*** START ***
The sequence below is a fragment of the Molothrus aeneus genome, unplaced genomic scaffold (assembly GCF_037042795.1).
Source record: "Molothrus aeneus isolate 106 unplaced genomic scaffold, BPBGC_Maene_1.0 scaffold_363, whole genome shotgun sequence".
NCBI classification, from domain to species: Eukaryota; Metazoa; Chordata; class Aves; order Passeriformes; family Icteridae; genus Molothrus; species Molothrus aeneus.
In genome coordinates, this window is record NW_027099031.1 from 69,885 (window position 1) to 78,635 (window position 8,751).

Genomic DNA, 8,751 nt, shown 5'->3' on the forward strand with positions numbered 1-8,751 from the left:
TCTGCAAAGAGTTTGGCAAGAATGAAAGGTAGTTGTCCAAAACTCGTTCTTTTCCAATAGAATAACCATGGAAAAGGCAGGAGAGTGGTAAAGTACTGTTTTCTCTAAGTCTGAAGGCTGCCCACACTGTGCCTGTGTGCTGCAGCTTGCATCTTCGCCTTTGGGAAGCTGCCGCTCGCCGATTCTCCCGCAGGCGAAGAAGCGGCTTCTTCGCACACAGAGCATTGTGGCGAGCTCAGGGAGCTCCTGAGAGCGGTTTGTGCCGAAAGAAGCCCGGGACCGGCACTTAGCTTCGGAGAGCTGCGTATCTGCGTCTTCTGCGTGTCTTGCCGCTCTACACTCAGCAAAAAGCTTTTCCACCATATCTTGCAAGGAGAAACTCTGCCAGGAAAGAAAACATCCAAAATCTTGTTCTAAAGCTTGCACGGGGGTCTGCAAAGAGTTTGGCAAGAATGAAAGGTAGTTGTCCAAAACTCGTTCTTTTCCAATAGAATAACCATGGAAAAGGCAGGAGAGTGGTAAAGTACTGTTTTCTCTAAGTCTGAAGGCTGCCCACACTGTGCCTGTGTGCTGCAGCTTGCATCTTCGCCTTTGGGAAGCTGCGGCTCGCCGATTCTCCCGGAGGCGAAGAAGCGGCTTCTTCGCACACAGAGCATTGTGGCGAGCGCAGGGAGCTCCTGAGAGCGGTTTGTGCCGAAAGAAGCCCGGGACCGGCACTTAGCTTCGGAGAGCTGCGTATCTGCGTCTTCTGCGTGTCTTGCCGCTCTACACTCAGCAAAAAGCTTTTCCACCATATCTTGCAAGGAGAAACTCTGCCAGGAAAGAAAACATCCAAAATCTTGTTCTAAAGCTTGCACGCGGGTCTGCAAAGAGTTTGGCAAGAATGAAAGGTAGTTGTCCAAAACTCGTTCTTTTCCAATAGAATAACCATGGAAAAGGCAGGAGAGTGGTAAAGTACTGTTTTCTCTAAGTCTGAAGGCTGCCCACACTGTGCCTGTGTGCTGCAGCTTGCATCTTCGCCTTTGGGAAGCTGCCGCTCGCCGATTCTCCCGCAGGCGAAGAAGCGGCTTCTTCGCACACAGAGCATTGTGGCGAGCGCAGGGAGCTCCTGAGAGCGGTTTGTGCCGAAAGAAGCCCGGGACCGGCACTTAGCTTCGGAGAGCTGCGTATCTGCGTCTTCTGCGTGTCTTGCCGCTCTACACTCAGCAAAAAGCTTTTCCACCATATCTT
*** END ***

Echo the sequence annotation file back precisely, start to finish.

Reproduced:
The sequence below is a fragment of the Molothrus aeneus genome, unplaced genomic scaffold (assembly GCF_037042795.1).
Source record: "Molothrus aeneus isolate 106 unplaced genomic scaffold, BPBGC_Maene_1.0 scaffold_363, whole genome shotgun sequence".
NCBI classification, from domain to species: Eukaryota; Metazoa; Chordata; class Aves; order Passeriformes; family Icteridae; genus Molothrus; species Molothrus aeneus.
In genome coordinates, this window is record NW_027099031.1 from 69,885 (window position 1) to 78,635 (window position 8,751).

Genomic DNA, 8,751 nt, shown 5'->3' on the forward strand with positions numbered 1-8,751 from the left:
TCTGCAAAGAGTTTGGCAAGAATGAAAGGTAGTTGTCCAAAACTCGTTCTTTTCCAATAGAATAACCATGGAAAAGGCAGGAGAGTGGTAAAGTACTGTTTTCTCTAAGTCTGAAGGCTGCCCACACTGTGCCTGTGTGCTGCAGCTTGCATCTTCGCCTTTGGGAAGCTGCCGCTCGCCGATTCTCCCGCAGGCGAAGAAGCGGCTTCTTCGCACACAGAGCATTGTGGCGAGCTCAGGGAGCTCCTGAGAGCGGTTTGTGCCGAAAGAAGCCCGGGACCGGCACTTAGCTTCGGAGAGCTGCGTATCTGCGTCTTCTGCGTGTCTTGCCGCTCTACACTCAGCAAAAAGCTTTTCCACCATATCTTGCAAGGAGAAACTCTGCCAGGAAAGAAAACATCCAAAATCTTGTTCTAAAGCTTGCACGGGGGTCTGCAAAGAGTTTGGCAAGAATGAAAGGTAGTTGTCCAAAACTCGTTCTTTTCCAATAGAATAACCATGGAAAAGGCAGGAGAGTGGTAAAGTACTGTTTTCTCTAAGTCTGAAGGCTGCCCACACTGTGCCTGTGTGCTGCAGCTTGCATCTTCGCCTTTGGGAAGCTGCGGCTCGCCGATTCTCCCGGAGGCGAAGAAGCGGCTTCTTCGCACACAGAGCATTGTGGCGAGCGCAGGGAGCTCCTGAGAGCGGTTTGTGCCGAAAGAAGCCCGGGACCGGCACTTAGCTTCGGAGAGCTGCGTATCTGCGTCTTCTGCGTGTCTTGCCGCTCTACACTCAGCAAAAAGCTTTTCCACCATATCTTGCAAGGAGAAACTCTGCCAGGAAAGAAAACATCCAAAATCTTGTTCTAAAGCTTGCACGCGGGTCTGCAAAGAGTTTGGCAAGAATGAAAGGTAGTTGTCCAAAACTCGTTCTTTTCCAATAGAATAACCATGGAAAAGGCAGGAGAGTGGTAAAGTACTGTTTTCTCTAAGTCTGAAGGCTGCCCACACTGTGCCTGTGTGCTGCAGCTTGCATCTTCGCCTTTGGGAAGCTGCCGCTCGCCGATTCTCCCGCAGGCGAAGAAGCGGCTTCTTCGCACACAGAGCATTGTGGCGAGCGCAGGGAGCTCCTGAGAGCGGTTTGTGCCGAAAGAAGCCCGGGACCGGCACTTAGCTTCGGAGAGCTGCGTATCTGCGTCTTCTGCGTGTCTTGCCGCTCTACACTCAGCAAAAAGCTTTTCCACCATATCTT